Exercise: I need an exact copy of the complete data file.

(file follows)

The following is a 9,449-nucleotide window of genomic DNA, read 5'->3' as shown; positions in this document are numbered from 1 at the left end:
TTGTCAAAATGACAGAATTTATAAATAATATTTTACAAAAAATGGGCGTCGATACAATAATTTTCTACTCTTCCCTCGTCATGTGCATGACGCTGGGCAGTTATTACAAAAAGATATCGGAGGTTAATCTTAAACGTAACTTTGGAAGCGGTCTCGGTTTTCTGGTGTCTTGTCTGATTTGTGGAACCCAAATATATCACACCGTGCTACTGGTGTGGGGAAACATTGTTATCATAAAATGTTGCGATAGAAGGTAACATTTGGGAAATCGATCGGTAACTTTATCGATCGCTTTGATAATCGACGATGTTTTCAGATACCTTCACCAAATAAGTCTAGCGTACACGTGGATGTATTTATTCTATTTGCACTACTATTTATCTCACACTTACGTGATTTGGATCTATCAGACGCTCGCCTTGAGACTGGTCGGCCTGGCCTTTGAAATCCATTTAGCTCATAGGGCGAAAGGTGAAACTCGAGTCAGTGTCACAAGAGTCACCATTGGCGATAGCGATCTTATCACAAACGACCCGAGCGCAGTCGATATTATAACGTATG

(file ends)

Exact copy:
The following is a 9,449-nucleotide window of genomic DNA, read 5'->3' as shown; positions in this document are numbered from 1 at the left end:
TTGTCAAAATGACAGAATTTATAAATAATATTTTACAAAAAATGGGCGTCGATACAATAATTTTCTACTCTTCCCTCGTCATGTGCATGACGCTGGGCAGTTATTACAAAAAGATATCGGAGGTTAATCTTAAACGTAACTTTGGAAGCGGTCTCGGTTTTCTGGTGTCTTGTCTGATTTGTGGAACCCAAATATATCACACCGTGCTACTGGTGTGGGGAAACATTGTTATCATAAAATGTTGCGATAGAAGGTAACATTTGGGAAATCGATCGGTAACTTTATCGATCGCTTTGATAATCGACGATGTTTTCAGATACCTTCACCAAATAAGTCTAGCGTACACGTGGATGTATTTATTCTATTTGCACTACTATTTATCTCACACTTACGTGATTTGGATCTATCAGACGCTCGCCTTGAGACTGGTCGGCCTGGCCTTTGAAATCCATTTAGCTCATAGGGCGAAAGGTGAAACTCGAGTCAGTGTCACAAGAGTCACCATTGGCGATAGCGATCTTATCACAAACGACCCGAGCGCAGTCGATATTATAACGTATG